Neither McNairy nor Tyndall score and regulars Vince Carter and Ed Cota are back in the game after barely a minute, but the emotional lift provided by the senior tradition carries the Tar Heels to a 49-40 halftime lead. UNC maintains its advantage throughout the second half, using 33 points by Jamison and an amazing 49-18 advantage on the boards to withstand a blizzard of 3-pointers by the Devils. Duke, hitting 17 of 34 3-point tries, can't get any closer than four points in the final minutes, allowing the Heels to celebrate a 91-85 victory.
Krzyzewski infuriates the Tar Heel nation with his postgame comments, when he downplays the loss - suggesting that because his team had already clinched the regular season title, his players weren't emotionally "up" for the game.
Not up for Duke-Carolina?
So, they wonder, what is his excuse five days later, when the top-seeded Blue Devils are upset by N.C. State in the ACC Tournament quarterfinals?
"They beat us, pure and simple," Krzyzewski tells the press. "They were better than us today. Period."
A close look at how the 1997 season played out would have provided a warning of how much N.C. State was improving under Sendek. His key move was taking the ball out of Benjamin's hands and handing it to freshman Justin Gainey. The move showed up in the second-half standings:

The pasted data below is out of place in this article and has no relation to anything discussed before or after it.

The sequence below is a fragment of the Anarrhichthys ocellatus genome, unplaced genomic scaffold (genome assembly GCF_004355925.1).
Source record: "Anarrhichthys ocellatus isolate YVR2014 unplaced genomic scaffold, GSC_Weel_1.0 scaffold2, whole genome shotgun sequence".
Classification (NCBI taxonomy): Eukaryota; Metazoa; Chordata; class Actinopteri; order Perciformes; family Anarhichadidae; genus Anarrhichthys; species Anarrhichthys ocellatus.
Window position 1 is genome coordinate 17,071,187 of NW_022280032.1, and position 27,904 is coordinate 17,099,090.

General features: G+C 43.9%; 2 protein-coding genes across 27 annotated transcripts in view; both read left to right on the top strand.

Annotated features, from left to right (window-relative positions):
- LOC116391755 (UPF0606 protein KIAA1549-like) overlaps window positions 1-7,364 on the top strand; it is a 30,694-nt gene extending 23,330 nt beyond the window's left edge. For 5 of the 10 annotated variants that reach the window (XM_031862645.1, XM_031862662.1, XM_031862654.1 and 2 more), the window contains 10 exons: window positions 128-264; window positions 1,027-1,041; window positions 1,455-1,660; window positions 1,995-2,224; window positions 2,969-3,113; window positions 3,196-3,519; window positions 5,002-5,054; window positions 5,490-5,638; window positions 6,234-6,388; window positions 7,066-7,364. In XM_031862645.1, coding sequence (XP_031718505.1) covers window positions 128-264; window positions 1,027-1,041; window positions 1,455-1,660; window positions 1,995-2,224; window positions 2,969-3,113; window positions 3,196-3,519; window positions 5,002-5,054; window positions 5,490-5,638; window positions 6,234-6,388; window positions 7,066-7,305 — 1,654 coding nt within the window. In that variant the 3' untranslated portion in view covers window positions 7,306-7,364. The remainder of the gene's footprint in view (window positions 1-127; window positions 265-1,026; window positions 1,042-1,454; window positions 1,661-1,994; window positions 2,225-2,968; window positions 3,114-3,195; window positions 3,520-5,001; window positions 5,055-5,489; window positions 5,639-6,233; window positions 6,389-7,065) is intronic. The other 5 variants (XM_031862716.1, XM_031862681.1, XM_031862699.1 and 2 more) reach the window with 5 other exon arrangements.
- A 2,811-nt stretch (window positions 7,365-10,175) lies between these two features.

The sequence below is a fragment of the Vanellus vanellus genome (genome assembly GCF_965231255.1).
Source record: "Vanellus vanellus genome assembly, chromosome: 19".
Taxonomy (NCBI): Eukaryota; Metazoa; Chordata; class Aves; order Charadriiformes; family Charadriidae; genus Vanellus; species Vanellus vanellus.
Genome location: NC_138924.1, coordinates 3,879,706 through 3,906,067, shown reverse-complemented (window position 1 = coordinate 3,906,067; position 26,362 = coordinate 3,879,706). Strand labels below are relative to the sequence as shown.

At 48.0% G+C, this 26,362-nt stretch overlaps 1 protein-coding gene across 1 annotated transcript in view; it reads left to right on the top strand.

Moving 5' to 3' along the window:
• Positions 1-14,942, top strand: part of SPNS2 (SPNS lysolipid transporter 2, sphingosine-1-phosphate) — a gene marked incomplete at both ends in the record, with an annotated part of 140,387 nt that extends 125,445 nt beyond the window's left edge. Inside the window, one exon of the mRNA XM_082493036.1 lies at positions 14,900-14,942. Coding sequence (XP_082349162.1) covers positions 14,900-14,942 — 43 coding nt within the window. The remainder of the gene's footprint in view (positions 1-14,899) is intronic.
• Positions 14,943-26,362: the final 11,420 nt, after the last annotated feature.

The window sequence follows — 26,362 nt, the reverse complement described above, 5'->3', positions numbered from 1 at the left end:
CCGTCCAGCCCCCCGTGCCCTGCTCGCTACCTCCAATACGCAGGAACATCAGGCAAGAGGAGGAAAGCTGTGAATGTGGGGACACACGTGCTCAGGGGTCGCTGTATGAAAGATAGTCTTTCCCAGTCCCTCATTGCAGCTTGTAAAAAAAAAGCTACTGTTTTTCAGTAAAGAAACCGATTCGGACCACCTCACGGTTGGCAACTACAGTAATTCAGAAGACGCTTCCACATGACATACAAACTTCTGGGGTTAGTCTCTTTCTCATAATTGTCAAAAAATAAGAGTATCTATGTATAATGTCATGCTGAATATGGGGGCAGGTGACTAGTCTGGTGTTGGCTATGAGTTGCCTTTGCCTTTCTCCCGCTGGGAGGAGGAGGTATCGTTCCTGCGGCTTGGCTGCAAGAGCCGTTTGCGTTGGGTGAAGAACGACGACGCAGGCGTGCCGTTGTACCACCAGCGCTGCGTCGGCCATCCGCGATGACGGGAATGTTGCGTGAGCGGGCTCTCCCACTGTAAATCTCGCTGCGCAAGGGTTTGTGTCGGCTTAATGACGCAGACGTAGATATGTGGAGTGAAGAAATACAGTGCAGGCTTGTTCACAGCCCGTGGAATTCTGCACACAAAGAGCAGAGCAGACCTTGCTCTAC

N.C. State 4-4
Wake Forest 4-4
Georgia Tech 1-7
Putting the two halves together produced the following final standings:
Wake Forest 11-5
Florida State 6-10
N.C. State 4-12
Georgia Tech 3-13
But the truth is that by the end of the regular season, Duke had shot its bolt. The Devils, playing small and uptempo with a very thin team, never regained their legs in March - a fatal flaw for a team that relied on quickness and jump-shooting. After being sent to Charlotte for the NCAA Tournament, the Blue Devils make a quick exit. Duke manages a lackluster opening win over Murray State, but are bounced in the second round by hot-shooting Providence.
The Deacons weren't the same team in March that started the season ranked so high. Duncan was still the best player in the league - indeed, the best in all of college basketball - but the team was collapsing around him. The guards had no confidence, the self-critical Woods was on the verge of a nervous breakdown, and the talented Ricardo Peral was just a shell of the player he had once been.